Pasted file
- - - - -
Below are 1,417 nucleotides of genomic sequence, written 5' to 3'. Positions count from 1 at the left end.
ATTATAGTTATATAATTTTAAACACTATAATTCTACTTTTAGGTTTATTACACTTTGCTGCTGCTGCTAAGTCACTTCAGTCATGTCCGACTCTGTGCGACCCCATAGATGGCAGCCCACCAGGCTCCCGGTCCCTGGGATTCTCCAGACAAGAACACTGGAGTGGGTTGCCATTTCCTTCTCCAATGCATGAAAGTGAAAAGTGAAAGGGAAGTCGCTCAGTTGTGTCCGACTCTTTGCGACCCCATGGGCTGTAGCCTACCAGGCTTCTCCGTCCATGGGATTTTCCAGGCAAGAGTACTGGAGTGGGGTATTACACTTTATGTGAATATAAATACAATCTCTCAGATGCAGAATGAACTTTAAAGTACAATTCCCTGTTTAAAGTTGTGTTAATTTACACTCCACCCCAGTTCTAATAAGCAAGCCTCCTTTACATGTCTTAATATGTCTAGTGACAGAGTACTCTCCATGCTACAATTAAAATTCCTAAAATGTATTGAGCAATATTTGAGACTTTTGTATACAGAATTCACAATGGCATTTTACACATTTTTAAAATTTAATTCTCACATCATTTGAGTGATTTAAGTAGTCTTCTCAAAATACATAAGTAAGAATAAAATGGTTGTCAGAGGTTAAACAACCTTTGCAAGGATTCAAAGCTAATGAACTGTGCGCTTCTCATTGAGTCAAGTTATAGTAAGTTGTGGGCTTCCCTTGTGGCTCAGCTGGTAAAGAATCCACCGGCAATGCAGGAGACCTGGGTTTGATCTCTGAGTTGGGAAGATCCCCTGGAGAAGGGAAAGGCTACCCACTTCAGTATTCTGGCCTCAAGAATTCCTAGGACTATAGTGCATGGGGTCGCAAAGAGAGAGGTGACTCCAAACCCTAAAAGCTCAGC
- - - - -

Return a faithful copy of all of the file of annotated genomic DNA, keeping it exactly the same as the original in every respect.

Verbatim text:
Below are 1,417 nucleotides of genomic sequence, written 5' to 3'. Positions count from 1 at the left end.
ATTATAGTTATATAATTTTAAACACTATAATTCTACTTTTAGGTTTATTACACTTTGCTGCTGCTGCTAAGTCACTTCAGTCATGTCCGACTCTGTGCGACCCCATAGATGGCAGCCCACCAGGCTCCCGGTCCCTGGGATTCTCCAGACAAGAACACTGGAGTGGGTTGCCATTTCCTTCTCCAATGCATGAAAGTGAAAAGTGAAAGGGAAGTCGCTCAGTTGTGTCCGACTCTTTGCGACCCCATGGGCTGTAGCCTACCAGGCTTCTCCGTCCATGGGATTTTCCAGGCAAGAGTACTGGAGTGGGGTATTACACTTTATGTGAATATAAATACAATCTCTCAGATGCAGAATGAACTTTAAAGTACAATTCCCTGTTTAAAGTTGTGTTAATTTACACTCCACCCCAGTTCTAATAAGCAAGCCTCCTTTACATGTCTTAATATGTCTAGTGACAGAGTACTCTCCATGCTACAATTAAAATTCCTAAAATGTATTGAGCAATATTTGAGACTTTTGTATACAGAATTCACAATGGCATTTTACACATTTTTAAAATTTAATTCTCACATCATTTGAGTGATTTAAGTAGTCTTCTCAAAATACATAAGTAAGAATAAAATGGTTGTCAGAGGTTAAACAACCTTTGCAAGGATTCAAAGCTAATGAACTGTGCGCTTCTCATTGAGTCAAGTTATAGTAAGTTGTGGGCTTCCCTTGTGGCTCAGCTGGTAAAGAATCCACCGGCAATGCAGGAGACCTGGGTTTGATCTCTGAGTTGGGAAGATCCCCTGGAGAAGGGAAAGGCTACCCACTTCAGTATTCTGGCCTCAAGAATTCCTAGGACTATAGTGCATGGGGTCGCAAAGAGAGAGGTGACTCCAAACCCTAAAAGCTCAGC